Vinpocetine is a man-made chemical resembling a substance found in the periwinkle plant Vinca minor. People use it as medicine.
- It is used for enhancing memory and preventing Alzheimer’s disease and other conditions that harm learning, memory, and information processing skills as people age.
- Vinpocetine is also used for preventing and reducing the chance of disability and death from ischemic stroke. This is the type of stroke that occurs when a blood clot stops blood flow in the brain, causing brain cells (neurons) to die because they are not receiving oxygen. People try vinpocetine for preventing and treating stroke right after it happens because they think vinpocetine might help keep blood from clotting and might also protect neurons against the harmful effects of oxygen deprivation.
- Other uses for vinpocetine include treating symptoms of menopause, chronic fatigue syndrome (CFS), and seizure disorders; and preventing motion sickness.
- Healthcare providers sometimes give vinpocetine intravenously (by IV) for treating seizure disorders and stroke.
- Improve Cognition
- Improve memory, long- and short-term
- Enhance alertness, awareness, and preparedness
- Act as a neuroprotector
- Prevent or reverse ischemic (lack of oxygen) damage to brain, muscle, liver, and elsewhere
- Diminish senile cerebral dysfunction
Improve Hearing Function
- Prevent or relieve hearing loss due to various causes
- Prevent or relieve tinnitus (ringing/buzzing in the ears)
- Prevent or relieve vertigo (dizziness)
Improve Visual Function
- Improve night vision
- Improve wound healing of eyes due to burns
- Prevent or relieve glaucoma
- Prevent or improve age-related macular decline
Improve Cardiovascular Function
- Diminish atherosclerotic plaque
- Improve cardiac output and nutritive blood flow to various organs
- Improve dilation of blood vessels
- Increase the flexibility of red blood cells
- Scavenge toxic metals in the body, such as aluminum and lead
Pregnancy and breast-feeding: There is not enough reliable information about the safety of taking vipocetine if you are pregnant or breast feeding. Stay on the safe side and avoid use.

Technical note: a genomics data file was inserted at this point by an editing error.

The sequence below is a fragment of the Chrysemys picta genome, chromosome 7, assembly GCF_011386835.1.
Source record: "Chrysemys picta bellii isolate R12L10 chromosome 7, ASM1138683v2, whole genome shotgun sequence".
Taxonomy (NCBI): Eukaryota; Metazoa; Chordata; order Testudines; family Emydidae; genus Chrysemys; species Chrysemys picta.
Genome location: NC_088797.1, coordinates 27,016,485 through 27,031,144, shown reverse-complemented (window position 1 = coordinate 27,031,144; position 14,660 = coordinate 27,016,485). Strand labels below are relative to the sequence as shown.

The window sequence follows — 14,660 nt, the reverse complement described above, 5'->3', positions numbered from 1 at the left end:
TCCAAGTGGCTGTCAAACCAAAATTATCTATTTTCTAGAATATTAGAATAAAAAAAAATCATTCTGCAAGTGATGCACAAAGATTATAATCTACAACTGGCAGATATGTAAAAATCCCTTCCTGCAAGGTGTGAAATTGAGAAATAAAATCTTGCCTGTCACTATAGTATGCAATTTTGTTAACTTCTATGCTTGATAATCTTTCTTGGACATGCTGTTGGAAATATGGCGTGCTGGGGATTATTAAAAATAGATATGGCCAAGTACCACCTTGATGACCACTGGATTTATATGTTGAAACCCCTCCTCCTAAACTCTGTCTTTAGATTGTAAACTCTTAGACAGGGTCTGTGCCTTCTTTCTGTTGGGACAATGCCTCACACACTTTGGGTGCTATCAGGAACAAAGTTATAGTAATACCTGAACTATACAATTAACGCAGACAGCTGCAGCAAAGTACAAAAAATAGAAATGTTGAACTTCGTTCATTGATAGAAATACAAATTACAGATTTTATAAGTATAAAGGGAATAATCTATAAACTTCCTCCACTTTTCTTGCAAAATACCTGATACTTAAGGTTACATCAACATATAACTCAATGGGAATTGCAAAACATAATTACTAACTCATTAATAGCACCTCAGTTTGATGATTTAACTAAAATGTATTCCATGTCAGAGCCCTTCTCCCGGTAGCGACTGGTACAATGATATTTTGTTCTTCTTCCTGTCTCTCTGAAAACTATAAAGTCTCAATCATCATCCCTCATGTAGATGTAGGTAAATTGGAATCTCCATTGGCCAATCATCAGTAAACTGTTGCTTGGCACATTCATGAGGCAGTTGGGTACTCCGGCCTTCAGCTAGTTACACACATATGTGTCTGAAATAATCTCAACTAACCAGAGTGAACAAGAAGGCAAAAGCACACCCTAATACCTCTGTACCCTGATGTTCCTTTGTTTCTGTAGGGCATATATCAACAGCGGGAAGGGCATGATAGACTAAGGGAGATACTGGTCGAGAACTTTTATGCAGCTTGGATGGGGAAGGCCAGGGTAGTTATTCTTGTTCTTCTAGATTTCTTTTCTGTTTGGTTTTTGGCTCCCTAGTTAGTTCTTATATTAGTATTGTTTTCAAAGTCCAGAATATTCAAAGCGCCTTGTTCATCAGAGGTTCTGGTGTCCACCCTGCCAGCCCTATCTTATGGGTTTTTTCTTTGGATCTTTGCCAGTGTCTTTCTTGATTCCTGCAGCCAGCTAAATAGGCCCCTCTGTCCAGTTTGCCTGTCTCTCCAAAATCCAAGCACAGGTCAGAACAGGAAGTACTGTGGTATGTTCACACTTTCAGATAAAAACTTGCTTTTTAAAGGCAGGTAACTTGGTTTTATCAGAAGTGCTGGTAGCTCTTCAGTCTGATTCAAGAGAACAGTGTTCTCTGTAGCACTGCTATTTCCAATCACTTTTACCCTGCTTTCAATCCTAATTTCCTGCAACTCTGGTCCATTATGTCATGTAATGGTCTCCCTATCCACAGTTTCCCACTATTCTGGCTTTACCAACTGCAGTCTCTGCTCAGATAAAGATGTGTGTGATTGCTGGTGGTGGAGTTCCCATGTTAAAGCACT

Bleeding disorders: Don’t use vinpocetine if you have a problem with blood clotting because it might increase the risk of bleeding.
Weakened immune system: Vinpocetine might weaken the immune system in some people. This might reduce the body’s ability to fight infections. If you already have a weakened immune system due to other conditions such as HIV/AIDS or cancer treatment, check with your healthcare provider before using vinpocetine.
Surgery: Vinpocetine might slow blood clotting. There is a concern that it might increase the risk of bleeding during and after surgery. Stop using vinpocetine at least 2 weeks before you are scheduled for surgery.
- Medications that slow blood clotting (Anticoagulant / Antiplatelet drugs) interacts with VINPOCETINE
Vinpocetine might slow blood clotting. Taking vinpocetine along with medications that also slow clotting might increase the chances of bruising and bleeding.Some medications that slow blood clotting include aspirin, clopidogrel (Plavix), diclofenac (Voltaren, Cataflam, others), ibuprofen (Advil, Motrin, others), naproxen (Anaprox, Naprosyn, others), dalteparin (Fragmin), enoxaparin (Lovenox), heparin, warfarin (Coumadin), and others.
- Warfarin (Coumadin) interacts with VINPOCETINE
Warfarin (Coumadin) is used to slow blood clotting. Vinpocetine might increase how long warfarin (Coumadin) is in the body, and increase the chances of bruising and bleeding. Be sure to have your blood checked regularly. The dose of your warfarin (Coumadin) might need to be changed
AY-27255, Cavinton, Eburnamenine-14-carboxylic acid, Ethyl Apovincaminate, Ethylapovincaminoate, Ethyl Ester, RGH-4405, TCV-3b, Vinpocetin, Vinpocetina, Vinpocétine.
Source: WebMD, “Vinpocetine”, www.webmd.com/vitamins-supplements/